Q. You’re taking over from John Dickerson, another UVA graduate. Have you all compared notes on your time at UVA? Is this job only available to Wahoos?  

A. [Laughing] Our executive producer, Mary Hager is also a UVA grad, so there certainly seems to be a great tradition of having ‘Hoos on the set. I have spoken to both John and Mary about their UVA ties and, because I serve on an alumni advisory board, I’ve brought them into some UVA events. All of us share an excitement and interest in politics, in why things happen, why things change and what those changes mean and I think some of that interest can be traced back to UVA, which is so steeped in history.

Q. What is the role of a show like “Face the Nation” in improving the fraught state of our political discourse?

A. Any journalist these days will tell you that they have been thinking a lot about that question and the role of the work we are doing. It’s something I have talked about a lot in the past year, particularly since the president was inaugurated. There has just been so much news and so much scrutiny. Amid all of that, I think we really need to get back to our roots as journalists – getting to the closest version of the truth, focusing on the issues and not getting distracted by the many shiny objects out there.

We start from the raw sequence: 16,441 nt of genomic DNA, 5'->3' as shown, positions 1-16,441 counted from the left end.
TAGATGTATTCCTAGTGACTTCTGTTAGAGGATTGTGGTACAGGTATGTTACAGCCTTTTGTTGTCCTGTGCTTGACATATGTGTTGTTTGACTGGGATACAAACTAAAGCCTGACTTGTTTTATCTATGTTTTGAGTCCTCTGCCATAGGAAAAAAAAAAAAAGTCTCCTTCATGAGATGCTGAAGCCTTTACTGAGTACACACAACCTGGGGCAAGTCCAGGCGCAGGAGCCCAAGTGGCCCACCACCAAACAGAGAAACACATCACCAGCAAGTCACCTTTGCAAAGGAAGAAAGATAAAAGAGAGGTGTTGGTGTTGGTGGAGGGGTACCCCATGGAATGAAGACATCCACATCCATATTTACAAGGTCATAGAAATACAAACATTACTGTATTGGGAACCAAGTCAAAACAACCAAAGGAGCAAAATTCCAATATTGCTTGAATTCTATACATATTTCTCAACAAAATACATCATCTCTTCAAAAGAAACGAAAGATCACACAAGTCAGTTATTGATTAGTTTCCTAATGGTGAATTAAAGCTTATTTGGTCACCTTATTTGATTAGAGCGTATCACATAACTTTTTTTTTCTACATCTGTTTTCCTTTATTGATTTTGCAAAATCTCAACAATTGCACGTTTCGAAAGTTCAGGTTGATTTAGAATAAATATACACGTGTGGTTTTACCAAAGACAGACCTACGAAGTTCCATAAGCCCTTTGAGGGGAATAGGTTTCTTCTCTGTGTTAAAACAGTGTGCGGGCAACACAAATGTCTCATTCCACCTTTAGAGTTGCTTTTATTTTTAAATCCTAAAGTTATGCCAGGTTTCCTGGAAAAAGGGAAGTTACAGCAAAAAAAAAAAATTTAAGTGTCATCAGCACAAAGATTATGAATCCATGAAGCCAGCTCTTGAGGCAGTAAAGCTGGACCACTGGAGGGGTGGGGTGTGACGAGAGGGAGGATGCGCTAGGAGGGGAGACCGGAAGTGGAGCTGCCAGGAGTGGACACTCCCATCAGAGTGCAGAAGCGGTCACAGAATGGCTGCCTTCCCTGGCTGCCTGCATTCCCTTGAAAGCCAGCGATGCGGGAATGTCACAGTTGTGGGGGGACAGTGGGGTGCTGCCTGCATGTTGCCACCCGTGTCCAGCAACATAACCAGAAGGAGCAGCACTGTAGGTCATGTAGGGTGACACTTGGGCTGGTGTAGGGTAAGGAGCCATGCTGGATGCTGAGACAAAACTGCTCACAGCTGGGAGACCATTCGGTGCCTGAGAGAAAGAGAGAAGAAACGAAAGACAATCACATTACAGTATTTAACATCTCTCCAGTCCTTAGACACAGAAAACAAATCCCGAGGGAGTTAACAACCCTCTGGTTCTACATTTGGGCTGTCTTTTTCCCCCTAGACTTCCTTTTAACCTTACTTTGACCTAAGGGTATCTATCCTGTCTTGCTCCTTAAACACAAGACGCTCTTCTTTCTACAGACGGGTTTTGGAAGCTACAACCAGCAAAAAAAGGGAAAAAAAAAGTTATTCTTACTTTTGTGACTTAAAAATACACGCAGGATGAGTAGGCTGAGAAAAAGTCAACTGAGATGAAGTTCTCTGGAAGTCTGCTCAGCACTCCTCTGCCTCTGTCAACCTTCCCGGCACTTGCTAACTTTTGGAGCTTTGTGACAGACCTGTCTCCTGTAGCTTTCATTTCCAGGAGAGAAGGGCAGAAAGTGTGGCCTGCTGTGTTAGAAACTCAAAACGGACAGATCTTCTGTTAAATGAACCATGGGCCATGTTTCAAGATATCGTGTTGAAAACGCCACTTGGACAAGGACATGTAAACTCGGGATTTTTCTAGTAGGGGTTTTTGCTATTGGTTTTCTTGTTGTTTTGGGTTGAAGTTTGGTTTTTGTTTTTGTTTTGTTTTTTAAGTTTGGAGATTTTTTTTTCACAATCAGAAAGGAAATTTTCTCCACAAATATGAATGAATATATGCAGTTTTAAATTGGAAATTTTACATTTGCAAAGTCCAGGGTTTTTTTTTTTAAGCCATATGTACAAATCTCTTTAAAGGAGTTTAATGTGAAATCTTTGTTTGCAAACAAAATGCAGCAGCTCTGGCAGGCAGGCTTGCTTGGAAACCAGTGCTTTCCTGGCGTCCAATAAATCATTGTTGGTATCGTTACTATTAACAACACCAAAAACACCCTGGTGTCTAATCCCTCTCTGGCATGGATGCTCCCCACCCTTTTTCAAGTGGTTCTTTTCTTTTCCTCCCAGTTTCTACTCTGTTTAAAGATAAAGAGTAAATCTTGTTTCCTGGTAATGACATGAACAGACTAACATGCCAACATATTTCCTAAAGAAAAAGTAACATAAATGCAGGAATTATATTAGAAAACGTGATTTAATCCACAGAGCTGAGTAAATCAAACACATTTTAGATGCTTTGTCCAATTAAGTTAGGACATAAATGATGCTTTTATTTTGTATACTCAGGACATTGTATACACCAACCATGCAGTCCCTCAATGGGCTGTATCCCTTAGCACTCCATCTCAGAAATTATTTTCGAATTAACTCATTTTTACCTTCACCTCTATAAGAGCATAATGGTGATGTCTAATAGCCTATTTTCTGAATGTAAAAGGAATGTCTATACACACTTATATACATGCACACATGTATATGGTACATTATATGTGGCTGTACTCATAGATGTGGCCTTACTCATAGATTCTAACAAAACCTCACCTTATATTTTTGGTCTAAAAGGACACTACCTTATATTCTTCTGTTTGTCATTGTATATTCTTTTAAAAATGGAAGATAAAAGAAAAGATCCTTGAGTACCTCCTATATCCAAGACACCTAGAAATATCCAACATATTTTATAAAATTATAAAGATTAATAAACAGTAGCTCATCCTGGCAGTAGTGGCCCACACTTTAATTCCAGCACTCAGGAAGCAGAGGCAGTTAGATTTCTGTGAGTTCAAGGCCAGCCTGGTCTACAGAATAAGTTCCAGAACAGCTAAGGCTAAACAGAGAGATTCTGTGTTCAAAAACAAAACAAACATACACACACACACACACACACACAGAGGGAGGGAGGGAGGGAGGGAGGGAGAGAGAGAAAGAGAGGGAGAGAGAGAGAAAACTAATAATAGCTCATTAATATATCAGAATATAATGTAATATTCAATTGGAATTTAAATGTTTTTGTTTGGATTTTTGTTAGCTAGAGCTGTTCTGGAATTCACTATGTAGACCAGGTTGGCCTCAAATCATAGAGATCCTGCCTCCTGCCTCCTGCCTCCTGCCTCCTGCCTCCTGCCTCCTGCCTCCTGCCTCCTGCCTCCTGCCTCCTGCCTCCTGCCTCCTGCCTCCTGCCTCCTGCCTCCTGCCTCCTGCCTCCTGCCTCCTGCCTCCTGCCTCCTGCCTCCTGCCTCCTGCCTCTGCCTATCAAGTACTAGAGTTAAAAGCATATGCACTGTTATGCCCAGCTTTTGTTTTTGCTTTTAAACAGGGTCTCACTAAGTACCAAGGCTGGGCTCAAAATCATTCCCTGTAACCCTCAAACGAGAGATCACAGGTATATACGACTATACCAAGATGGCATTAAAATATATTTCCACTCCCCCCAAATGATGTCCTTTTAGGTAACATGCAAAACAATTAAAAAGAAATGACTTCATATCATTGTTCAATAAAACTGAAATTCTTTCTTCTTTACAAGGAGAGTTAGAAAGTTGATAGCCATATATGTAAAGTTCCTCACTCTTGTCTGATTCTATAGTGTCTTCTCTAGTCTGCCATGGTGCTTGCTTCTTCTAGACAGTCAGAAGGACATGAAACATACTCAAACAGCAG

I have a book of Thomas Jefferson quotes in my office and one that has always stood out to me is his idea that “information is the currency of democracy.” Journalists should not insert themselves into the story or let themselves get distracted from their real mission, which is focusing on what matters to the American people, getting them the information that they need to know and examining the fundamental causes and influences behind each issue.

Q. What types of stories are you most excited to take on?

A. These days, when you begin the week on Monday, it’s really hard to know where the news cycle will be on Friday. That being said, I want to make sure that we keep a really broad array of stories. I don’t want to be too “inside the Beltway” – I want to help our viewers take a step back and see how everything connects.

I have covered global markets, the economy, foreign policy and domestic politics and I see so many of these stories as intertwined. I don’t want to keep things siloed off, or just have Democrats and Republicans yelling at each other. I want to focus on engagement, conversation and civil discourse – it may not sound sexy, but that really is our show’s brand. We have an opportunity to stay focused on the most important issues and give context around them.

Q. You have a strong background in foreign affairs, begun during your time at UVA. How will that background shape your approach to this role?